The idea that the current juggernaut at the MLB level is going to be sustained by darkhorse picks and blue light specials that are found in the bowels of the draft (because the Phillies scouts are so much more brilliant than the other teams) is an unproven theory that has never been tested to date.

    1. I agree with this wholeheartedly. It seems to me that if you have an area of your organization that is performing really well (like Wolever and his staff seem to do), you want to allocate MORE resources to them rather than less. Maybe the increased benefit is linear but I’d like to find out.

  12. I noticed in the rosters for the Phillies farm teams that Pettis was called up to Clearwater and Manzanillo was sent down to Lakewood.

    1. I believe Manzanillo has only been at Lakewood this year. Think he was sent there from extended ST a few weeks back.

  13. Worley is gonna be a bust his second time thru the league, look at his babip historically

    1. Thanks for the input Joe. Are posting from the Rib Buffet/internet bar again.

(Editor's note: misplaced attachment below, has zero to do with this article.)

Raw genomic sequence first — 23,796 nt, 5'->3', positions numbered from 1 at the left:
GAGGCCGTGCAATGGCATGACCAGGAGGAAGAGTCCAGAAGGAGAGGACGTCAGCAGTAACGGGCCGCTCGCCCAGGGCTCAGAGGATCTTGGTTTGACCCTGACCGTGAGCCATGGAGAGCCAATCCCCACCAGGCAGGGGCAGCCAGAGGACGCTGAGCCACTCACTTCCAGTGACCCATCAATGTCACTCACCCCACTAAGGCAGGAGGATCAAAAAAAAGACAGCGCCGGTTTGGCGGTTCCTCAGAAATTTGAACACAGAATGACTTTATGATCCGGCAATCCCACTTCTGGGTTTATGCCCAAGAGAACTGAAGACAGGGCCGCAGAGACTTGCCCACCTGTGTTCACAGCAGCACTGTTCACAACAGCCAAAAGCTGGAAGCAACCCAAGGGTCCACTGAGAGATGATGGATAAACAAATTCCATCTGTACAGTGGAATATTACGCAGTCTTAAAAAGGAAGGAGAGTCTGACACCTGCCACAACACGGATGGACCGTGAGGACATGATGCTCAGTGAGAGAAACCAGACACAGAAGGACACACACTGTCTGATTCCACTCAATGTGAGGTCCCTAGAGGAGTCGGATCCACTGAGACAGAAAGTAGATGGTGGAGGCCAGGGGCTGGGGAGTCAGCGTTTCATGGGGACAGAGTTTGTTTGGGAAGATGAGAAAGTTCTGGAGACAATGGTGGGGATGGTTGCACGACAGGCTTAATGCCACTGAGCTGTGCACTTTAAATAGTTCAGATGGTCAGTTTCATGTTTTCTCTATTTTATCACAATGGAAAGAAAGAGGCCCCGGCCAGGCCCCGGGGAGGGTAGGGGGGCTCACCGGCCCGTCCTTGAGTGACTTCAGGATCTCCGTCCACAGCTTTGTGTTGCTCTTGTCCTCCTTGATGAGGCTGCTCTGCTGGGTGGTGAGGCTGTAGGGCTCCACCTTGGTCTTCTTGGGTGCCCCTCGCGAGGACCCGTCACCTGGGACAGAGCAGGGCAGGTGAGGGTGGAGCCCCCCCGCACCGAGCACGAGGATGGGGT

2. Not going to happen Joe. Worley is better than you are and he’s $ 8 million cheaper. Sometime this year you’ll hear the words “welcome to Anaheim Mr. Blanton!”

  14. Isolated power is particularly instructive when it comes to a player like Anthony Hewitt. His ISO over his career is .143, last year it was .125. Not particularly great, but not bad either. The one skill Hewitt always brought was power. This season the ISO is .207. Not a surprise in my opinion.

    The problem with Hewitt is that the plate discipline has not improved. 31 strikeouts against just three walks, and one of those walks was intentional. Flailing away at the ball, Hewitt will not get many good pitches to hit and his batting average may again tumble. What’s sad about Hewitt is that this performance, .250ish batting average with power, was largely his projected upside.

  15. I’m trying to keep the ball down in the strike zone and if I do, I’ll be worth the $8M and then some. Plus I have a ring, how ya like that Volkswagen?

  16. Well, now that Ibanez has rose like a phoenix, I guess this d. Brown to left field full time talk is on hold?